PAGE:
ITR: That was awesome.  I knew about Lil' B, but I wasn't really listening to him whenever he put out his last tape.  So ['Black Ken'] is my understanding of Lil' B.  it was kind of like a synthesis of decades.

TB: Yea, it's great because he produced the whole thing.  I've got whole tapes I produced, too.  'Typical Black Punks,' I don't know if you've heard that...that shit is crazy.  I try and jump between sounds because I wanna cover everything that is affecting me in my life.

ITR: What kind of relationship do you have with M.I.L.F?

TB: I moved out to D.C. in 2015, chilling with M.I.L.F--good friends.  We've been through our bullshit, but I've known them since 2009.  M.I.L.F was created by M.I.L.F Mitch and Phlegm.  They went to Howard together.  One of my boys who I went to high school with, Noah, he went to Howard for a couple years and met those guys.  We linked through that because I went to UMD.  But M.I.L.F is their creation, and M.F.K--Marcy Mane is working with Goth Money in Los Angeles and shit--he was a big part of M.I.L.F back in the day.  I just wanna preserve their legacy, you know?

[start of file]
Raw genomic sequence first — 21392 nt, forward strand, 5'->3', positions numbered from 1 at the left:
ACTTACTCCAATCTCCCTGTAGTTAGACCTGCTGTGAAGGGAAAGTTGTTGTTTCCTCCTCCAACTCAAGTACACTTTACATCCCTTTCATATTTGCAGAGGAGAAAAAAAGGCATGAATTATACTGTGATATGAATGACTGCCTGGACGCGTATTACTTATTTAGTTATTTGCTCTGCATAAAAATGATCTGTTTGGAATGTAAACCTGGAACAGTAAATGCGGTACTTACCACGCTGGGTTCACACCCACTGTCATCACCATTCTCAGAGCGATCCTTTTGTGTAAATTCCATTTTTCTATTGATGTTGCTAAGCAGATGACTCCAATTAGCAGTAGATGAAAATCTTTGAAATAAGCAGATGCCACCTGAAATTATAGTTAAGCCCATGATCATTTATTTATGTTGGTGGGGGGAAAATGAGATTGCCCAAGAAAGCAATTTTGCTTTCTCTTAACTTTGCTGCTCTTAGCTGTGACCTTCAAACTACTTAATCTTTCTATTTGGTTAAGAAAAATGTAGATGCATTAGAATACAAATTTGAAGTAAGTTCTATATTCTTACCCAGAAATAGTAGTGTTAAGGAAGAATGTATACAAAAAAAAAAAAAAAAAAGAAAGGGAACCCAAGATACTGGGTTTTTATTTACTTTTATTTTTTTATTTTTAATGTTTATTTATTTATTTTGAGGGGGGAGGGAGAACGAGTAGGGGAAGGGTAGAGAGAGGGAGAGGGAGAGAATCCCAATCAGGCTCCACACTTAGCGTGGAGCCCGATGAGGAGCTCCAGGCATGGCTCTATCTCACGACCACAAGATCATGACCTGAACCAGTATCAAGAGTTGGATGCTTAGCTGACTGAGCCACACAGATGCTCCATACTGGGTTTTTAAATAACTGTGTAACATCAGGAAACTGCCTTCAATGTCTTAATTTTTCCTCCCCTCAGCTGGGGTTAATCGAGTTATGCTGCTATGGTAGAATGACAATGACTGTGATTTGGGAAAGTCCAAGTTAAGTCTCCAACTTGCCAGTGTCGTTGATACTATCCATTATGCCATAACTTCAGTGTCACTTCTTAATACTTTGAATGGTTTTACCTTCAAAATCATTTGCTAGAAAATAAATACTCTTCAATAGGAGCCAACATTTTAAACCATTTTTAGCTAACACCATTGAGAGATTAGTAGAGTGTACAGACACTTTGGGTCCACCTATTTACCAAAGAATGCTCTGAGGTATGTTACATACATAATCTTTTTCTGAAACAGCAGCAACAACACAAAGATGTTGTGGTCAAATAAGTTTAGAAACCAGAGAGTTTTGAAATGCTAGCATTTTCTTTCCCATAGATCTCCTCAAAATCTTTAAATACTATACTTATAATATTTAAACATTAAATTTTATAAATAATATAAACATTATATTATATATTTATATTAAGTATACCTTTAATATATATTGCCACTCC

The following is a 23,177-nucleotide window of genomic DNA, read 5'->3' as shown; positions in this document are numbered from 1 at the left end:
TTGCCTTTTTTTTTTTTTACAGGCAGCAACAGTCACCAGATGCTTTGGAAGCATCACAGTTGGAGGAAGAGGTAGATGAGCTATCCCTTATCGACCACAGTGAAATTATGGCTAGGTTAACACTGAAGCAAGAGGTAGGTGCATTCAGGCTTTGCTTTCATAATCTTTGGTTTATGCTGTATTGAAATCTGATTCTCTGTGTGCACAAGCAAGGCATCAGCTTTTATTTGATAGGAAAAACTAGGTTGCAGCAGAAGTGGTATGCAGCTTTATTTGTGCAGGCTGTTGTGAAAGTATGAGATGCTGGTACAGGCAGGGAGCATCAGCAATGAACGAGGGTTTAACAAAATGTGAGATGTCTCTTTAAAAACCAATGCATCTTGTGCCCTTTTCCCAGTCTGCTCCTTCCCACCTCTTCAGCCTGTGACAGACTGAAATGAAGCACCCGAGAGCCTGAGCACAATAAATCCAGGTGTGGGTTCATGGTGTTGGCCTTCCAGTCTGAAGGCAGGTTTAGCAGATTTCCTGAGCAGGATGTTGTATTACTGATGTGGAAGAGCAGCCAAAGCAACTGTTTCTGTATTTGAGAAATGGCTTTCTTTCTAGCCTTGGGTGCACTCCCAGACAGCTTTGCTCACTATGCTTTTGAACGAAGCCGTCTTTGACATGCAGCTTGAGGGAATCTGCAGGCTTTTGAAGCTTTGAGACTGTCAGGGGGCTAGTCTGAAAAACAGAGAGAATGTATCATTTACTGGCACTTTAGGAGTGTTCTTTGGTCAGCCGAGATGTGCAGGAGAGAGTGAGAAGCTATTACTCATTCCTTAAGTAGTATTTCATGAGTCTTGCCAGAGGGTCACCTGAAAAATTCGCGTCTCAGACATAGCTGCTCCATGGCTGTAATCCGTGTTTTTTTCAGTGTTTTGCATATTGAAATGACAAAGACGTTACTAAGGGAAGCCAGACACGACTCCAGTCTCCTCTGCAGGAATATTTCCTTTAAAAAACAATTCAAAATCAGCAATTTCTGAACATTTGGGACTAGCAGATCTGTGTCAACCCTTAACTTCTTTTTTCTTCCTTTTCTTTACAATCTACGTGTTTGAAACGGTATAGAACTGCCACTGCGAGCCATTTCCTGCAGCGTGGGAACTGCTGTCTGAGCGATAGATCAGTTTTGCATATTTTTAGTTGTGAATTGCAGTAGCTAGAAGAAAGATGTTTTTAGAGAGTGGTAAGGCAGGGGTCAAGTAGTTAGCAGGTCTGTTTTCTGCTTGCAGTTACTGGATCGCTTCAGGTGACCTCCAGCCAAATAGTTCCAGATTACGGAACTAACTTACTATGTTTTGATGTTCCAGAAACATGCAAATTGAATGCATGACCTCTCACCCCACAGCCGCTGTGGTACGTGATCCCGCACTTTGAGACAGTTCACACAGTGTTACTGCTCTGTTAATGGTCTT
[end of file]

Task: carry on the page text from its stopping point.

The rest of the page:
TB: I put up the M.I.L.F Mansion documentary on my YouTube last week.  The footage is from a year and a half ago.  I was on U Street two weeks ago, just chilling, and nobody knows what we were doing at that time.

ITR: I noticed you put out videos that were filmed years ago.  Is that on purpose?

TB: It's not on purpose.  Going into them it was like, 'I got to do this right now,' but things come up: there's personal conflict and my own struggles, so maybe I'm not fully comfortable putting out a crazy-ass video at this point.  It's not about figuring it out.  It's just when it works it works, you know?

ITR: That makes your fans want more.

TB: I'm working with my boy who lives in Brooklyn.  I met him when I was in film school maybe like 4 or 5 years ago, his name is Aaron.  We've got a cool video.

ITR: What's next?

TB: I got the thing called Team Brew, you might have seen the logo.

ITR: The merch is fire.

TB: I'm gonna bring back some of the merch, like 'Typical Black Punks' merch and 'Space Cowboy' merch.  I'm also gonna make the Team Brew shirts.  I feel like once it all comes together it'll make sense.  I just got started with Photoshop.  That's what I've been doing recently.  I've been making memes and stuff, just because memes rule the world...the meme war is coming soon, man, be ready.